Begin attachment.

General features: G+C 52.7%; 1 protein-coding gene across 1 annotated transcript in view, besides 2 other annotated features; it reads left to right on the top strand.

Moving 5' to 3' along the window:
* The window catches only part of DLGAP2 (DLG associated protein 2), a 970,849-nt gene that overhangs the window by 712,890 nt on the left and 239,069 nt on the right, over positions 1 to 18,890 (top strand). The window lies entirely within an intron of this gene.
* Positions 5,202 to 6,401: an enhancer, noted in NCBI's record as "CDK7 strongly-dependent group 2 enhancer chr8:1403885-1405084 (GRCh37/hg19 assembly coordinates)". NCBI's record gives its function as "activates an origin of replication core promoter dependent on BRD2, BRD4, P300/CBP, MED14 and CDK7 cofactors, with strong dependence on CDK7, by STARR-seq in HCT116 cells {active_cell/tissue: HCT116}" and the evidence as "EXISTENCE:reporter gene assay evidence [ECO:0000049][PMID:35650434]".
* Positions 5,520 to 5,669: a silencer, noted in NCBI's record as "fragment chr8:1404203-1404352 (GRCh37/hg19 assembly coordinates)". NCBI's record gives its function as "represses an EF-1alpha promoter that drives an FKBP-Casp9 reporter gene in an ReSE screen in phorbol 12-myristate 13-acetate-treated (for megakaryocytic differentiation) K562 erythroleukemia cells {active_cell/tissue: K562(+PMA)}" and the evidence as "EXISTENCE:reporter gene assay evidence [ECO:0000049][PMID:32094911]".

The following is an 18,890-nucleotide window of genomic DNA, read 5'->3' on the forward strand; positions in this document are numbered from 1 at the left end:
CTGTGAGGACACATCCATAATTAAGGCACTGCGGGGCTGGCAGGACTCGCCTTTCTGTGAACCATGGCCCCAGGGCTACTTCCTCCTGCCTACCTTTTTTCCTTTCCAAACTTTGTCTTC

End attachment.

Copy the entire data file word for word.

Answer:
General features: G+C 52.7%; 1 protein-coding gene across 1 annotated transcript in view, besides 2 other annotated features; it reads left to right on the top strand.

Moving 5' to 3' along the window:
* The window catches only part of DLGAP2 (DLG associated protein 2), a 970,849-nt gene that overhangs the window by 712,890 nt on the left and 239,069 nt on the right, over positions 1 to 18,890 (top strand). The window lies entirely within an intron of this gene.
* Positions 5,202 to 6,401: an enhancer, noted in NCBI's record as "CDK7 strongly-dependent group 2 enhancer chr8:1403885-1405084 (GRCh37/hg19 assembly coordinates)". NCBI's record gives its function as "activates an origin of replication core promoter dependent on BRD2, BRD4, P300/CBP, MED14 and CDK7 cofactors, with strong dependence on CDK7, by STARR-seq in HCT116 cells {active_cell/tissue: HCT116}" and the evidence as "EXISTENCE:reporter gene assay evidence [ECO:0000049][PMID:35650434]".
* Positions 5,520 to 5,669: a silencer, noted in NCBI's record as "fragment chr8:1404203-1404352 (GRCh37/hg19 assembly coordinates)". NCBI's record gives its function as "represses an EF-1alpha promoter that drives an FKBP-Casp9 reporter gene in an ReSE screen in phorbol 12-myristate 13-acetate-treated (for megakaryocytic differentiation) K562 erythroleukemia cells {active_cell/tissue: K562(+PMA)}" and the evidence as "EXISTENCE:reporter gene assay evidence [ECO:0000049][PMID:32094911]".

The following is an 18,890-nucleotide window of genomic DNA, read 5'->3' on the forward strand; positions in this document are numbered from 1 at the left end:
CTGTGAGGACACATCCATAATTAAGGCACTGCGGGGCTGGCAGGACTCGCCTTTCTGTGAACCATGGCCCCAGGGCTACTTCCTCCTGCCTACCTTTTTTCCTTTCCAAACTTTGTCTTC